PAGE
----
Nadia Tourjman, a Melkite Catholic, writes for young women.

Nadia Tourjman, a Melkite Catholic, writes for young women.

Before you start reading this, I hope you know that God loves you and cares for you. Although we hear this all the time, sometimes we convince ourselves otherwise. Why do we do this? Well, for me I get lazy, tired, unmotivated, and scared. When I first started my faith journey about 3 ½ years ago, I was constantly living in two worlds; one world consisted of my old ways and the other world consisted of this young lady drawn to the beauty of God. After a few years, I chose a side, and I was finally able to focus on God. This does NOT mean I suddenly became perfect. I still had all of my flaws but I learned to live with them and appreciate them. God created me in a unique way and I trust that my imperfections are beautiful in His eyes. It takes time to transform into a child of God, so don’t try to make it happen over night.

A few years ago, when I would get unmotivated and feel worthy, I would pull myself away from God for months at a time. There was always an excuse to not pray, not go to church, and not be the best version of myself. Through this phase, I still found beauty and peace when I did pray and when I did go to church, but I was constantly being pulled in so many directions and it confused me. I am at a point in my life now where no matter what happens, I do believe in God and always will. I have not mastered the art of praying, meditating, and reading the bible daily, but I do find a way to thank God for my blessings every single day.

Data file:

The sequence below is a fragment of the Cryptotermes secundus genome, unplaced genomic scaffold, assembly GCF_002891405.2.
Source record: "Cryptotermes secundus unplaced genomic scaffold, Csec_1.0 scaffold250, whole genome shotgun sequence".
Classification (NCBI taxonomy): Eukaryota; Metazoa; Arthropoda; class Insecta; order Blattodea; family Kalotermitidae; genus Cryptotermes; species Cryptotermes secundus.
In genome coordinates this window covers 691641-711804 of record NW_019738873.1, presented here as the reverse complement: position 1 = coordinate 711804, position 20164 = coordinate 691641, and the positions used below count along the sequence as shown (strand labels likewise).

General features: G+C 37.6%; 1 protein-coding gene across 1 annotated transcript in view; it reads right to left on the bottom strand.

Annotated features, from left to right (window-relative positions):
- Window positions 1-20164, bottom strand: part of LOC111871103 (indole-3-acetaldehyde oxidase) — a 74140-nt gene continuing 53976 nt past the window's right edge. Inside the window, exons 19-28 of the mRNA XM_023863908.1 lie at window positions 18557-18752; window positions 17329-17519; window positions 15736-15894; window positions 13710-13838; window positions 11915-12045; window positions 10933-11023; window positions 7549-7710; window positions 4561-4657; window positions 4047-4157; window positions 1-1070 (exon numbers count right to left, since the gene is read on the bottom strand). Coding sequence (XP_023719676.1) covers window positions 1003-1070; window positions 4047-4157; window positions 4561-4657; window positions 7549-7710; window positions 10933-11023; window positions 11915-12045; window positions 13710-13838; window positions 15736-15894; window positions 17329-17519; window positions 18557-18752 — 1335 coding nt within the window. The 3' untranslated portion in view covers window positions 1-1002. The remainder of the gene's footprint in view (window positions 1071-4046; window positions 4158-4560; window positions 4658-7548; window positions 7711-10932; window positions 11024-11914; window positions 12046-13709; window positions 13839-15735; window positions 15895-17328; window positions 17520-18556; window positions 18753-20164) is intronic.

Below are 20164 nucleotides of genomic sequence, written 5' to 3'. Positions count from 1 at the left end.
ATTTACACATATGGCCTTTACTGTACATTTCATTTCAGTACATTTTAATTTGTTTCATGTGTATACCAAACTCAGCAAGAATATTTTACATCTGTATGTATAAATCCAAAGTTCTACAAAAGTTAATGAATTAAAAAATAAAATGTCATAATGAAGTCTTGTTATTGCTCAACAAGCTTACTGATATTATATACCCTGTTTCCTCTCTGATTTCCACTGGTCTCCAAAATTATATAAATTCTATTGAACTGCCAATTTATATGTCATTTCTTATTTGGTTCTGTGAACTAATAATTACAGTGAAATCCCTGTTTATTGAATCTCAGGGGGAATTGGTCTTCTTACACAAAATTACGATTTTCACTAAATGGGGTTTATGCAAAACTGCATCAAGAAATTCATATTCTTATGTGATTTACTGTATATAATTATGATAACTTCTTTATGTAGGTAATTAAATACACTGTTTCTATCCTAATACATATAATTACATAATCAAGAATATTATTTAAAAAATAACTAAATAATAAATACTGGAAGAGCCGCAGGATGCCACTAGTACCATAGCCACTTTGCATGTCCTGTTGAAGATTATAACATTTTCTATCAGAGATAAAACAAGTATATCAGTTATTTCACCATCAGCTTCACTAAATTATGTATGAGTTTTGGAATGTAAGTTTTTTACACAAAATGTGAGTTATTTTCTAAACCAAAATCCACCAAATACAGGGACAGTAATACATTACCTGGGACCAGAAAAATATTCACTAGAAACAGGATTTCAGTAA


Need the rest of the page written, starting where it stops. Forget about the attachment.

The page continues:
Being a Christian is not always rainbows and butterflies, it takes faith and constant commitment. On November 8, 2015, my best friend since 7th grade passed away. The first week after she died, I actually tried to pray and go to adoration and do anything I could to get comfort from Our Father. The following weeks were much harder, I started to feel extremely angry, confused and empty. I noticed myself becoming spiritually dry because I wasn’t able to have focused prayer. I was feeling very fed up with everything and wasn’t giving myself TIME to grieve.

The beauty of this tragedy is the fact that I am able to rest in Our Father’s arms. This past Sunday, I went to Mass alone. I sat in the very front and right when the choir started singing the opening hymn, I started crying. It was as if God was telling me to just let go and relax. I felt this great peace and it gave me rest.

After receiving the Eucharist, I knelt down and rested on the pew in front of me and just started venting. I told God how angry I was and how hurt I have been feeling after Rita died. I started heavily weeping and kept explaining how unfair this was and how I didn’t get to spend enough time with her. I told Him how bad I feel for her family and her friends. I bitterly lamented the fact that Rita was only 22. I told Him how much I love her and how much I’m going to miss her. I couldn’t stop crying. My heart was heavy and my face was covered the entire time. I had forgotten I was even in a church with hundreds of people around me.

Through this time of despair, I felt the powerful and pure presence of God. I felt like it was just me and Him alone and I knew He was listening. Moments like this with God are what push me to become a better person because I know that His unexplainable love and beauty are always accessible. I finished my prayers, wiped, my tears (blew my nose), and sat back in the pew. I was renewed in Christ, and it didn’t matter that I fell short the prior weeks. God was waiting for me to vent because He loves me and is always there for me.

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